Last Chance Bride is a mail-order bride story with a twist – the heroine is pregnant when she meets her prospective husband for the first time. Libby Hodges has had a rough life – she's lived on her own for many years, supporting herself with her seamstress skills and forever craving love, family, and a home of her own.
When she spots an advertisement from a lonely widower looking for a mother for his daughter, she strikes up a correspondence. But the widower, Jacob Stone, is far away and intangible – a nice fantasy, but cold comfort for a woman as starved for tenderness as Libby. So she's easy prey for an unscrupulous man who takes advantage of her innocence and vulnerability, uses her, then kicks her to the curb. Of course, because Libby has no luck, she winds up pregnant.
This all takes place before the opening of the story. We first meet Libby as she steps down from the stage coach in Montana Territory in 1866. She's come to meet Jacob Stone, but she's discovered on the journey that she's probably pregnant. When she meets her pen pal of six months, she is instantly struck by his good looks and gentle manner. He appears to be everything he seemed in his letters. Libby is also charmed by his six-year-old daughter, Emma. She knows that this is the man she wants to marry, but honesty compels her to tell him the truth about her condition.
For his part, Jacob is having second thoughts about Libby, anyway. She's much younger and prettier than he'd imagined, and that's a problem. See, he doesn't want to marry for love, because love hurts when you lose, as he well knows from the death of his first wife. He just wants a platonic friend to take care of his daughter. Upon meeting Libby, he instantly feels that this gentle, pretty woman could be a danger to his heart. Upon hearing she's pregnant, he balks completely. It seems his first wife died in childbirth, and this is a big issue for Jacob. He does not want to lose another wife.
This seems like adequate fodder for an enjoyable read, but it just doesn't work. First of all, Jacob is a little hard to swallow. Over and over again, he repeats this phrase to strengthen his resolve not to marry Libby: woman die in childbirth. Well, yes, but after about the fifth instance of this defense, I wanted to shake him. Not all women die in childbirth, for heaven's sake. As the book progresses and he shows absolutely no inclination to get over his heartbreak, he began to seem like a self-pitying emotional coward. Not an appealing hero characteristic. When he finally comes around, (and I do mean finally) it's for no discernable reason. He just changes his mind at last. It made no sense to me, and it was not at all believable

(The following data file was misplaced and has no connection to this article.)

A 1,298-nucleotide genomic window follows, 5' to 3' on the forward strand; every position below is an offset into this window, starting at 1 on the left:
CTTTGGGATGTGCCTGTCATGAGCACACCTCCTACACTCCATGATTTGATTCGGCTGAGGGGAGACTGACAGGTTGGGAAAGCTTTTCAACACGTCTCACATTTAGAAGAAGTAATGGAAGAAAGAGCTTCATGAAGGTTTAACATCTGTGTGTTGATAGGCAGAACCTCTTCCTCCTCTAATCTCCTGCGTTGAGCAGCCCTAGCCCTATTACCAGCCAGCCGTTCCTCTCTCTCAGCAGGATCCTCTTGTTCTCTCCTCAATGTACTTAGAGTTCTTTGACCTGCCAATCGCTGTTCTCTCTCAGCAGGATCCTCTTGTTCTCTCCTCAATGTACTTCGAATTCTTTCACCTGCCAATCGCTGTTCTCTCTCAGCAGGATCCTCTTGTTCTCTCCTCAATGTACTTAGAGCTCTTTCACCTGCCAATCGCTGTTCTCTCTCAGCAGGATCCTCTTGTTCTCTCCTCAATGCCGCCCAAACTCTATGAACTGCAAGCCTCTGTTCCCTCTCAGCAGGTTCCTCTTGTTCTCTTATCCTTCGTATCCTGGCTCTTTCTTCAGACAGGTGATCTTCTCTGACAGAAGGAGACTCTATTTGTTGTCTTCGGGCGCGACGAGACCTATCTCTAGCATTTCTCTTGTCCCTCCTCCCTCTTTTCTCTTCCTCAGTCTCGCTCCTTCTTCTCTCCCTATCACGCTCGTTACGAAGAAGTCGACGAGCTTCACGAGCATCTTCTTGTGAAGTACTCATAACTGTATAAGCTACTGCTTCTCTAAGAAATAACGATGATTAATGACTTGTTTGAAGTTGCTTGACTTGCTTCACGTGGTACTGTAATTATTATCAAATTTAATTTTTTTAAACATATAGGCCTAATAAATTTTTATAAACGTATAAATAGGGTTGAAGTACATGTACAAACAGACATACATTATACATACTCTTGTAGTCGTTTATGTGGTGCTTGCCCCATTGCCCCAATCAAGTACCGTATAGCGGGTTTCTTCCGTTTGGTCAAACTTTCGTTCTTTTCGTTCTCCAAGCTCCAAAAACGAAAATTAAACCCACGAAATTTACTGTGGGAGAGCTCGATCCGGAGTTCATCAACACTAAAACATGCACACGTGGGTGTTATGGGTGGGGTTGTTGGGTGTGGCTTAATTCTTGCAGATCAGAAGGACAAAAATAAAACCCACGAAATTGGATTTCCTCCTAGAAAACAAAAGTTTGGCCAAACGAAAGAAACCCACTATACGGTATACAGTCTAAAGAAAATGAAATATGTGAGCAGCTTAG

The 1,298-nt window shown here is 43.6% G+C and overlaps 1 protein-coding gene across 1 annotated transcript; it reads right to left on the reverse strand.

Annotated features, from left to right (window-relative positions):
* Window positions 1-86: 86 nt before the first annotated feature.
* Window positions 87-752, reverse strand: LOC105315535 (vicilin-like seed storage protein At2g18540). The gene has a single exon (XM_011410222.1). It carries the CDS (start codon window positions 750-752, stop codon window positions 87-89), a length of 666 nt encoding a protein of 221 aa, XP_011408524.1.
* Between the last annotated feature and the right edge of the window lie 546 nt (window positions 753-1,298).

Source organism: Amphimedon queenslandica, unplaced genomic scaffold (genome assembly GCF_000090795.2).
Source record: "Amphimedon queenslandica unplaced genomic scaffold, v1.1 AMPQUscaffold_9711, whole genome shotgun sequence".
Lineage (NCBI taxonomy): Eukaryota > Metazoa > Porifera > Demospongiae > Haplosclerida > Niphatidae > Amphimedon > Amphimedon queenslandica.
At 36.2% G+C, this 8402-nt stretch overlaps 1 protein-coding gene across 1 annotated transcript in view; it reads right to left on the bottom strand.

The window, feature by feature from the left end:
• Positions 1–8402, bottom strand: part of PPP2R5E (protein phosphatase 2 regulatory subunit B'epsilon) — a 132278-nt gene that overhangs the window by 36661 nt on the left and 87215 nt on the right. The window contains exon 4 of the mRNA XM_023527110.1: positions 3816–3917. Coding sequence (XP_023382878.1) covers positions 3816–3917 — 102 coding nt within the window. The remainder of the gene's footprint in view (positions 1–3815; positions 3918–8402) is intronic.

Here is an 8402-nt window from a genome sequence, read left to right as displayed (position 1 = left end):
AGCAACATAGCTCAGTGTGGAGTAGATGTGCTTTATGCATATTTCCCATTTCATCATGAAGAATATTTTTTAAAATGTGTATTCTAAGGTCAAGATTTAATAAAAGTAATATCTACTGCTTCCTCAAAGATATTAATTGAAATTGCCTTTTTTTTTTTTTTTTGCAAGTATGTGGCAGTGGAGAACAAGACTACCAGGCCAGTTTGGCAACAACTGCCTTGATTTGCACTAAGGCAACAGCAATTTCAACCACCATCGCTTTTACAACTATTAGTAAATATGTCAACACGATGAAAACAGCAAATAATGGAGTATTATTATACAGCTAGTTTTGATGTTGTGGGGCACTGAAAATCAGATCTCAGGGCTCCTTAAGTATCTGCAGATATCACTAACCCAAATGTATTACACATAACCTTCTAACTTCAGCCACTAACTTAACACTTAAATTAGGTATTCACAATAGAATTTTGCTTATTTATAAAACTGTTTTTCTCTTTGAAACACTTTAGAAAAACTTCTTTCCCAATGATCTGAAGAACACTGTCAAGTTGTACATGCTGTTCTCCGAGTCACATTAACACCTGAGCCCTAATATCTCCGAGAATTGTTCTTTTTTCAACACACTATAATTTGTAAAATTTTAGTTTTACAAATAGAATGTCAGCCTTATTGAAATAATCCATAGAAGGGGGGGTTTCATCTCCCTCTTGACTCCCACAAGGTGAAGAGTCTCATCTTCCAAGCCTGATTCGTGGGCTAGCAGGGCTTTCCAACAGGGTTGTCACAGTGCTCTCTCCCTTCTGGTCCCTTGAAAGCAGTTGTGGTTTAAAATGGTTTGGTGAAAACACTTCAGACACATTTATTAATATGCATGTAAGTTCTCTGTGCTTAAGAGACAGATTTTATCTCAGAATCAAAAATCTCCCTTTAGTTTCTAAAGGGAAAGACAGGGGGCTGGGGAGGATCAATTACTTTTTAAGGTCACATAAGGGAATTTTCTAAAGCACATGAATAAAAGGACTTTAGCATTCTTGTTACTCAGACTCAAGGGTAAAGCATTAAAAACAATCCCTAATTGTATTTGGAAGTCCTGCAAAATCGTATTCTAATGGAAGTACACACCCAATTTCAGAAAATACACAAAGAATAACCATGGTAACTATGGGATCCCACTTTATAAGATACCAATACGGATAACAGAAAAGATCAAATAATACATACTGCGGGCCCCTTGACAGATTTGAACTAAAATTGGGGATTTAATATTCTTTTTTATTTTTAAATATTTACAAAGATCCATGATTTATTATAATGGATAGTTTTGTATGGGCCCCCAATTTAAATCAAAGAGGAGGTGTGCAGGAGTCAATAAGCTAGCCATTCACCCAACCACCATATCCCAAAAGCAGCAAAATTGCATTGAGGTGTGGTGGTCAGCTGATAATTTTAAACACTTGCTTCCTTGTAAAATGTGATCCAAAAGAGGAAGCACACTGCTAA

The story itself has problems. Due to a number of circumstances, Libby ends up living with Jacob and Emma in their isolated cabin in the woods for several months, acting as housekeeper and Emma's caretaker, as well as an occasional bed-partner for Jacob. But nothing happens in this section, and it's a long section. The characters spend a lot of time together doing various things, but neither of them manages any emotional growth during this time. There's absolutely no forward motion for the story, and this long dead section seemed completely unnecessary, besides being awfully boring.
And it bothered me that the social awkwardness of this situation for Libby was never addressed. I'm no historian, but it seems to me that a single, pregnant woman living in 1866 would have a hard time of it socially in any case, especially given the reference to a religious flock in town that protests a local dancing hall. But Libby faces no prejudice, and neither she nor Jacob even consider it as a possibility. Odd.
Then there's the writing. Normally, I hesitate to comment on an author's style, because this may be a matter best left to individual taste. But I found the narrative unpolished and overly simplistic, the dialogue stilted, and some scenes almost incoherent. The author also has an annoying habit. Of writing. In short sentences. Like this.
Perhaps the biggest problem I had with Last Chance Bride was that I felt absolutely nothing for these characters, except mild irritation at times. I didn't feel connected to them, so reading the book was as emotionally involving as reading a Dick and Jane primer. It's lifeless.
The one bright spot in this book was Jacob's daughter, Emma. Unlike the hero and heroine, she felt real to me, and most of her words and actions rang true for a child of that age. The author did a good job of crafting her.
This is Jillian Hart's first published book, and I really hate to dog a new author, but I just can't recommend Last Chance Bride.